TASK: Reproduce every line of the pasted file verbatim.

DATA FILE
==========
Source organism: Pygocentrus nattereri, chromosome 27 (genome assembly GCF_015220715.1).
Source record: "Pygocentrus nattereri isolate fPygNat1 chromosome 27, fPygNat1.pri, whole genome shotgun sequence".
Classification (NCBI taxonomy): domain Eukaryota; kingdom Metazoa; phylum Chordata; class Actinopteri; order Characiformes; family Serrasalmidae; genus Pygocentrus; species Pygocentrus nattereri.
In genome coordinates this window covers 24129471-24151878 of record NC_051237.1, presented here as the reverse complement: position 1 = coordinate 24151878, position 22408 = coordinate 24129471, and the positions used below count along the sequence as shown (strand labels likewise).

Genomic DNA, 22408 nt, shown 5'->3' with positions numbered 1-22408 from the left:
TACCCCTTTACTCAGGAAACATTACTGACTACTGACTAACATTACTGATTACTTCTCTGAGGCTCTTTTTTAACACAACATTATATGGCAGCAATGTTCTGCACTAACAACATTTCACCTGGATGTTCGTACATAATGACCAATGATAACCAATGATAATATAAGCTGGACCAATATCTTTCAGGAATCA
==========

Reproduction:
Source organism: Pygocentrus nattereri, chromosome 27 (genome assembly GCF_015220715.1).
Source record: "Pygocentrus nattereri isolate fPygNat1 chromosome 27, fPygNat1.pri, whole genome shotgun sequence".
Classification (NCBI taxonomy): domain Eukaryota; kingdom Metazoa; phylum Chordata; class Actinopteri; order Characiformes; family Serrasalmidae; genus Pygocentrus; species Pygocentrus nattereri.
In genome coordinates this window covers 24129471-24151878 of record NC_051237.1, presented here as the reverse complement: position 1 = coordinate 24151878, position 22408 = coordinate 24129471, and the positions used below count along the sequence as shown (strand labels likewise).

Genomic DNA, 22408 nt, shown 5'->3' with positions numbered 1-22408 from the left:
TACCCCTTTACTCAGGAAACATTACTGACTACTGACTAACATTACTGATTACTTCTCTGAGGCTCTTTTTTAACACAACATTATATGGCAGCAATGTTCTGCACTAACAACATTTCACCTGGATGTTCGTACATAATGACCAATGATAACCAATGATAATATAAGCTGGACCAATATCTTTCAGGAATCA